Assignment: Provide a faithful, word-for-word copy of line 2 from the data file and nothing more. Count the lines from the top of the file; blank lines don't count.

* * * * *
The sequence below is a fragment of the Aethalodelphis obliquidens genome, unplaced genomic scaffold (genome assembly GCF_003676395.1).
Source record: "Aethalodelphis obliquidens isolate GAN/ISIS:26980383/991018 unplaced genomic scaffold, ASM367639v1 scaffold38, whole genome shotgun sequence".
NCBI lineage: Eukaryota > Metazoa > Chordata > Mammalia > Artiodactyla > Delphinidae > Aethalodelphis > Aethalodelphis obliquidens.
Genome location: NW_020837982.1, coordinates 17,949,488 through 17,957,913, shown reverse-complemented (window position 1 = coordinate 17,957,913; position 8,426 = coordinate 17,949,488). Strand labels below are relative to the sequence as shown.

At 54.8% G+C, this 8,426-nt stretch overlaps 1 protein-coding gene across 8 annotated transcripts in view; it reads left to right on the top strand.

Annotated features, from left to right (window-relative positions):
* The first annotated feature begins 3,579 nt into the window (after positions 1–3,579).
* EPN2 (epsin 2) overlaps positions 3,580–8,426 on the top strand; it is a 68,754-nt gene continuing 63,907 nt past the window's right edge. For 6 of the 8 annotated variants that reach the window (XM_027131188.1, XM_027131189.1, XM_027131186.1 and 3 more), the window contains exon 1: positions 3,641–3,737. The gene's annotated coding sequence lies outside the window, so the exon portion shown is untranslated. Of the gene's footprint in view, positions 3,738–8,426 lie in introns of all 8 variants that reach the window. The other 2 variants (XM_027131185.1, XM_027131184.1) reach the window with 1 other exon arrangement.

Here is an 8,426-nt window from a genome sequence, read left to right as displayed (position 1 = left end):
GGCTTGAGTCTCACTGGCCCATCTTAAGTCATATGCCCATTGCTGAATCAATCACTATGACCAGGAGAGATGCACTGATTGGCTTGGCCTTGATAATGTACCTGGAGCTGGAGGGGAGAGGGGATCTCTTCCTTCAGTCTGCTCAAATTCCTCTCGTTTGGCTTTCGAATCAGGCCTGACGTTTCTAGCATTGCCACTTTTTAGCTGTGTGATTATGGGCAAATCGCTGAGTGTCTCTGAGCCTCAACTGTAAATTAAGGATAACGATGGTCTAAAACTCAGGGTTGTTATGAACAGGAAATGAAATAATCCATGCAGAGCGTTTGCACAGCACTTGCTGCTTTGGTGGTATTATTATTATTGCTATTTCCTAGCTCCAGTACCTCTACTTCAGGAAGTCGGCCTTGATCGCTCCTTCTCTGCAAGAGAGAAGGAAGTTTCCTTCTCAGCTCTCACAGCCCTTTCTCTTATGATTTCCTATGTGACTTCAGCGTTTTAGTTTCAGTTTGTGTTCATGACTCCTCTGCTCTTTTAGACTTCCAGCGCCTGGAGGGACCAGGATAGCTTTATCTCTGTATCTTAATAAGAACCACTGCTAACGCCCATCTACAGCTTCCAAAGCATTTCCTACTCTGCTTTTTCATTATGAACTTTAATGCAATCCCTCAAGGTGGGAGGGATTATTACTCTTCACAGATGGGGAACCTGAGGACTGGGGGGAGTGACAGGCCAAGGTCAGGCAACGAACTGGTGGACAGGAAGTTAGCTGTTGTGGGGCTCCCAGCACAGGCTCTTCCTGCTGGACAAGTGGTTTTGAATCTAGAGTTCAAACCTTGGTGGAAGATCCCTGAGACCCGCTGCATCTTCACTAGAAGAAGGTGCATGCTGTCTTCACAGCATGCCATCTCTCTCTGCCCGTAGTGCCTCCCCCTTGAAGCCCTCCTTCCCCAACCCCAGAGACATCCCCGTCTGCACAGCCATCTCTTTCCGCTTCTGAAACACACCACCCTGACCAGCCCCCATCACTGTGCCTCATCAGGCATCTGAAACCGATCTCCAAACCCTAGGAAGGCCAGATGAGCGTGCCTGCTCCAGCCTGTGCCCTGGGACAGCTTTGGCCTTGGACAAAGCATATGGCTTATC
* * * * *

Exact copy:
Source record: "Aethalodelphis obliquidens isolate GAN/ISIS:26980383/991018 unplaced genomic scaffold, ASM367639v1 scaffold38, whole genome shotgun sequence".